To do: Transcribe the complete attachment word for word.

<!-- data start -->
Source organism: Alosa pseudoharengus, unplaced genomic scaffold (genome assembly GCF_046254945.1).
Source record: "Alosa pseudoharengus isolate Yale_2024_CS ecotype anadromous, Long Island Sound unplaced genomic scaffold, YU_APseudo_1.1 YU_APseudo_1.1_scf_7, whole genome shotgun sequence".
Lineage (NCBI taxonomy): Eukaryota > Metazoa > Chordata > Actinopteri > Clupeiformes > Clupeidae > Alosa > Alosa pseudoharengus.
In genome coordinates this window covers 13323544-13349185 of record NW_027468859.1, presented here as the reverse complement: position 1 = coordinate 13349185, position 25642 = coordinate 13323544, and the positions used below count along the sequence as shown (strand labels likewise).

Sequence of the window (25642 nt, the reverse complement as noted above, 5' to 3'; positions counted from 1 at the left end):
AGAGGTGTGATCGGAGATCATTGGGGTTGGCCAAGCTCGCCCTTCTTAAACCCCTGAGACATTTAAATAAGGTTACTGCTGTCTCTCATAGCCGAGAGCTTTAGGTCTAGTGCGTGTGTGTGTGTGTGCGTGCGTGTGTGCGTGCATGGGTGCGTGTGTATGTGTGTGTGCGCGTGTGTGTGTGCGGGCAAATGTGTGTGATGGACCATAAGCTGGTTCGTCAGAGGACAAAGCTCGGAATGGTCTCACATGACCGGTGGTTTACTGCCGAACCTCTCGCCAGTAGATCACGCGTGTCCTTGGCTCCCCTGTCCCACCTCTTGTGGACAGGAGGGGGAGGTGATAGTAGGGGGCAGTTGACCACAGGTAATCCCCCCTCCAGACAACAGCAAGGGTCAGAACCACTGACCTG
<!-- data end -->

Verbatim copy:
Source organism: Alosa pseudoharengus, unplaced genomic scaffold (genome assembly GCF_046254945.1).
Source record: "Alosa pseudoharengus isolate Yale_2024_CS ecotype anadromous, Long Island Sound unplaced genomic scaffold, YU_APseudo_1.1 YU_APseudo_1.1_scf_7, whole genome shotgun sequence".
Lineage (NCBI taxonomy): Eukaryota > Metazoa > Chordata > Actinopteri > Clupeiformes > Clupeidae > Alosa > Alosa pseudoharengus.
In genome coordinates this window covers 13323544-13349185 of record NW_027468859.1, presented here as the reverse complement: position 1 = coordinate 13349185, position 25642 = coordinate 13323544, and the positions used below count along the sequence as shown (strand labels likewise).

Sequence of the window (25642 nt, the reverse complement as noted above, 5' to 3'; positions counted from 1 at the left end):
AGAGGTGTGATCGGAGATCATTGGGGTTGGCCAAGCTCGCCCTTCTTAAACCCCTGAGACATTTAAATAAGGTTACTGCTGTCTCTCATAGCCGAGAGCTTTAGGTCTAGTGCGTGTGTGTGTGTGTGCGTGCGTGTGTGCGTGCATGGGTGCGTGTGTATGTGTGTGTGCGCGTGTGTGTGTGCGGGCAAATGTGTGTGATGGACCATAAGCTGGTTCGTCAGAGGACAAAGCTCGGAATGGTCTCACATGACCGGTGGTTTACTGCCGAACCTCTCGCCAGTAGATCACGCGTGTCCTTGGCTCCCCTGTCCCACCTCTTGTGGACAGGAGGGGGAGGTGATAGTAGGGGGCAGTTGACCACAGGTAATCCCCCCTCCAGACAACAGCAAGGGTCAGAACCACTGACCTG